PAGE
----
Saturday, November 10, 2007

Patrolman William F. Bulger

Class of 1941 - Jamaica Plain High School

(Copyright 2007. All rights reserved)

Patrolman William F. Bulger, (the father of your writer), some time around 1950. He is standing in front of Central Congregational Church. The photographer was facing towards the corner of Seaverns avenue and Elm street.

(Copyright 2007. All rights reserved)

Here is similar view in November, 2007. Notice the dormer windows on the third floor and the chimney. The tree on the left hides the single-floor extention the back that appears in the older picture. The building to the right in the older picture was down on the corner of Green and Elm streets, and is no longer there. The phone pole in both pictures may be the same.

My parents were married in 1947, and lived in on of the little mansard roof houses that are opposite Capen Hall and the church on Seaverns ave. Judging by how skinny my father looks in this picture, it could have been taken any time between when he went on the police force and when we moved away from Seaverns avenue in the mid-1950s.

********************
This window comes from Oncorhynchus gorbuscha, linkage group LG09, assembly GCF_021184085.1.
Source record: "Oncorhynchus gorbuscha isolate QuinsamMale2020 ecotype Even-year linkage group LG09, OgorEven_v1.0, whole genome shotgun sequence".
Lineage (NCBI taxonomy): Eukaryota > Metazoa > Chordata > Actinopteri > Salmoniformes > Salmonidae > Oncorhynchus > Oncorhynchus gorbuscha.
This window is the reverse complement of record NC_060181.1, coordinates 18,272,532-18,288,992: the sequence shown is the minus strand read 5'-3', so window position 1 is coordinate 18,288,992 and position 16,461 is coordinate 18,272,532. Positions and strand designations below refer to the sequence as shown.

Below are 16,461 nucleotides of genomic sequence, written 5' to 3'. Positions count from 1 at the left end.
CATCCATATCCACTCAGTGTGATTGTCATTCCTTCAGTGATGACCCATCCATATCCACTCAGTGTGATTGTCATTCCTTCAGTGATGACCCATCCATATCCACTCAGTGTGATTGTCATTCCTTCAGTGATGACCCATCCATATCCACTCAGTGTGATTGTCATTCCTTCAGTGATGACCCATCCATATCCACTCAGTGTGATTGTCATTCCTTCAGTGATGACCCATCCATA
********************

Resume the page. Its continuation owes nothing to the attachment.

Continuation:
I've looked through the family snapshots, and unfortunately most of the pictures from Jamaica Plain show very little of the building on the streets. They are mostly close-ups that just show the sides of houses or yards. I like this one because I think it shows the pride that my father had in his uniform.

You'll often see it said that the Irish became policemen because Irish politicians got control of patronage and took care of their people. That's a small part of the story, and paints a misleading picture. The Irish became policemen because no one else wanted the job. My father went on the job when he came back from the war. At that time, the men who swept out streetcars at the end of each run were paid more than a Boston police patrolman. There was no union at the time. My father worked the graveyard shift. If they came up a man short, he would have to stay through the next shift for no extra pay. On election day, he would have to work his shift, then go to a polling place for the day. When voting ended, he would have to bring the box into City Hall on a streetcar. And then it was time for his next shift. It took unionization and many years before a job on the police force became an attractive one.

I found the top picture online this year - I had never seen my father's yearbook before. I was surprised to see "Policeman" listed as his ambition. By the end of the year, Pearl Harbor had happened, and he had enlisted, so the police job had to wait for several years.

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